EDO NSW under attack, yet again - EDO NSW

EDO NSW under attack, yet again

By EDO NSW Executive Director Jeff Smith

21 August 2015

Our involvement in the successful Carmichael case has reignited attacks on the office with new articles criticising EDO NSW in the Australian in recent days. These attacks date back to 2011, and recur not infrequently.

We are always happy to be accountable, and welcome scrutiny of our work. Here, though, the accusations are old, and have been answered time and time again. We have a lot of work to do in protecting the environment through law, and we are determined to get on with it.

However, we are again happy to set the record straight. 

First, there is the accusation that EDO NSW "helped prepare" the Stopping the Coal Export Boom document, a document produced by a number of conservation groups.

As we have explained before, we do not endorse the document, are not a campaigning organisation and our involvement amounted to nothing more than the provision of legal advice and information. We have represented many thousands of clients over the years and this is what we do - provide legal services.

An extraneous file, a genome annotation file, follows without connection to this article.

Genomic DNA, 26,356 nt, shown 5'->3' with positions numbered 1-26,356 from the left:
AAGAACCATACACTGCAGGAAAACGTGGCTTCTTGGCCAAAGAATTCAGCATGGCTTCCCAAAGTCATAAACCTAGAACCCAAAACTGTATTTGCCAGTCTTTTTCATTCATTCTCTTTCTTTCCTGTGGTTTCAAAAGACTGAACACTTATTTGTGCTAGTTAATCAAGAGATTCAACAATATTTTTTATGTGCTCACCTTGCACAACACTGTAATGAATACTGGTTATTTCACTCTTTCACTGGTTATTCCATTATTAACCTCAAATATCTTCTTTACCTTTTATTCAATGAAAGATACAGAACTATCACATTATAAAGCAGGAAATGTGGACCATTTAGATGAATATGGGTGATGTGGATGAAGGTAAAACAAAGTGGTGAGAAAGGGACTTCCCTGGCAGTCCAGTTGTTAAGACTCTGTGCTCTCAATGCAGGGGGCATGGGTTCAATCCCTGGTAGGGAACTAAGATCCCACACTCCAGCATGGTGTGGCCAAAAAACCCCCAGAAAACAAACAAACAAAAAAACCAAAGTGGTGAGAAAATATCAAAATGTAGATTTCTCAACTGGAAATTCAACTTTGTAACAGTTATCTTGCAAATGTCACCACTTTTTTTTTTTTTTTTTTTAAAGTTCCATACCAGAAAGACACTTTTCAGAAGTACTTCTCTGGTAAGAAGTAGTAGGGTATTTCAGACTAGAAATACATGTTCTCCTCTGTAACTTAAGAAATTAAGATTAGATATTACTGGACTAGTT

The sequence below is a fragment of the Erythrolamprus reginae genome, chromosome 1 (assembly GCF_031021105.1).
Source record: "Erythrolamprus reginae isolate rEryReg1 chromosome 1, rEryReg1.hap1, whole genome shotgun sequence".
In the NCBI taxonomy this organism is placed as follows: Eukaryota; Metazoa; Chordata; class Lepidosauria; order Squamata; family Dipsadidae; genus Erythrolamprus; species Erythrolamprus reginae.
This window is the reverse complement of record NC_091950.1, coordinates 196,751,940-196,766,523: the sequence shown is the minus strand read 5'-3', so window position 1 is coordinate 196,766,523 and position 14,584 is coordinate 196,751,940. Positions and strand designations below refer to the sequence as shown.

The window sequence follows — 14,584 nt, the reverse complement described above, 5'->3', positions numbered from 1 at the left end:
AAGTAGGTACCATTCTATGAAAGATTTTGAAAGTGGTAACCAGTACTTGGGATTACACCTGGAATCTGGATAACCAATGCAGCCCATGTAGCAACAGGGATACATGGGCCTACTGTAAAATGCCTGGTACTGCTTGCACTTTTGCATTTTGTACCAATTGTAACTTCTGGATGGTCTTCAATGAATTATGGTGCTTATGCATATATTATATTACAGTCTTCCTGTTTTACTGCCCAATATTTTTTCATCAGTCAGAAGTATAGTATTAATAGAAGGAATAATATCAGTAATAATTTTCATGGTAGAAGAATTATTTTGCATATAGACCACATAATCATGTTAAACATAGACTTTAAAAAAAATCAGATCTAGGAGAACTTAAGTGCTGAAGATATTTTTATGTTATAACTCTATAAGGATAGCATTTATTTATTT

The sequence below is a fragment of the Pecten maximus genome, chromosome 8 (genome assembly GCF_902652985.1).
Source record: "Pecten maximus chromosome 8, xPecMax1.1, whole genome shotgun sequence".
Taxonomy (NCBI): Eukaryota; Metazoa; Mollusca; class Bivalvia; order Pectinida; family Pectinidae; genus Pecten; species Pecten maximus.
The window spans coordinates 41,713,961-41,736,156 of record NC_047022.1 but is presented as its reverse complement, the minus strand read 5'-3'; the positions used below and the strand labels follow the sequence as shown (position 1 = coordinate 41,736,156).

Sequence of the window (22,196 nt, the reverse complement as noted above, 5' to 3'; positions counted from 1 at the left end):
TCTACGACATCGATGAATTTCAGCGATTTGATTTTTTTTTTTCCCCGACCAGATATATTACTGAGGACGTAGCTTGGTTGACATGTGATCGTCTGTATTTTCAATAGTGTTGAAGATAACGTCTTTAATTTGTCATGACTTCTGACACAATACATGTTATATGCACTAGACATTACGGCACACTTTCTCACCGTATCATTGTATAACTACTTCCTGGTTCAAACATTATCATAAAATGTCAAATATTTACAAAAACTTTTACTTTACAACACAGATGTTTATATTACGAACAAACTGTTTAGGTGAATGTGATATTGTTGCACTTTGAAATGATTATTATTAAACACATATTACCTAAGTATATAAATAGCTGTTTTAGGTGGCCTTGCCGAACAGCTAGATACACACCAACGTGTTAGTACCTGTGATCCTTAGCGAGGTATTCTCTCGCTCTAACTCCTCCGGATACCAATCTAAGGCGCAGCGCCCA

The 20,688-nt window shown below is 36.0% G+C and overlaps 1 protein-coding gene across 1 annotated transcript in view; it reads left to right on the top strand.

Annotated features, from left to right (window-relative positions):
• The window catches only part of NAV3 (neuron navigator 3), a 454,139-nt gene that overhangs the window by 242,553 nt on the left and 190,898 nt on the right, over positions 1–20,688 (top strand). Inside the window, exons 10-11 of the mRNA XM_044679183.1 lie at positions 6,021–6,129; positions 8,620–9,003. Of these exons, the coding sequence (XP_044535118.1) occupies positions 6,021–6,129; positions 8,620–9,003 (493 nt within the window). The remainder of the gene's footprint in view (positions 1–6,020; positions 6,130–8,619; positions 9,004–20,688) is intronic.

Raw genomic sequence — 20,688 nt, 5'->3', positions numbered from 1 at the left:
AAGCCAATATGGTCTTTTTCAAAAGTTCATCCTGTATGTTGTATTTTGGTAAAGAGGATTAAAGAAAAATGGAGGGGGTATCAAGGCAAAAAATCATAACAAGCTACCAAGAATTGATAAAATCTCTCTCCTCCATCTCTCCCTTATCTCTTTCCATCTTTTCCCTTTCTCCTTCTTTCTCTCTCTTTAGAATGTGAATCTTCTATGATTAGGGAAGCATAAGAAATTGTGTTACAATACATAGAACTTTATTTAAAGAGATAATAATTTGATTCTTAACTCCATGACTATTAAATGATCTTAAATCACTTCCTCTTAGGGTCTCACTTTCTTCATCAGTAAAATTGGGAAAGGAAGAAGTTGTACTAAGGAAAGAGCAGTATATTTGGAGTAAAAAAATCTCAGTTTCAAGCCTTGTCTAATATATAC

Second, there is the accusation that EDO NSW is using taxpayer funds improperly. The most recent example is that we used NSW taxpayer money to run the Carmichael coal mine case in Queensland.

This is also incorrect. EDO NSW always uses grant funding for the purpose that it is allocated. No Public Purpose Fund (PPF) or NSW Government monies  - that is, funds which do primarily need to be spent in NSW - were expended in this matter. Litigation is a minor part of our practice, usually comprising less than 1% of matters that come to us through our Environmental Law Line. The Carmichael case is an example of a matter of national environmental significance in which we were asked to assist, and had the expertise to do so. As a result, the matter was successfully resolved with the agreement of all parties.

Under our current Budget, NSW PPF funds account for 32% of our income while NSW Government funds account for just over 12%. The majority of EDO NSW funding last year and this year came from non-government grants, fees and donations, and it is these monies that were used to run this case.

Our donors and supporters have continued to recognise the importance of an independent community legal centre with the expertise to help individuals and groups protect the environment through law, for which we are very grateful. It is this support that will ensure that we can be here to assist the community for another 30 years.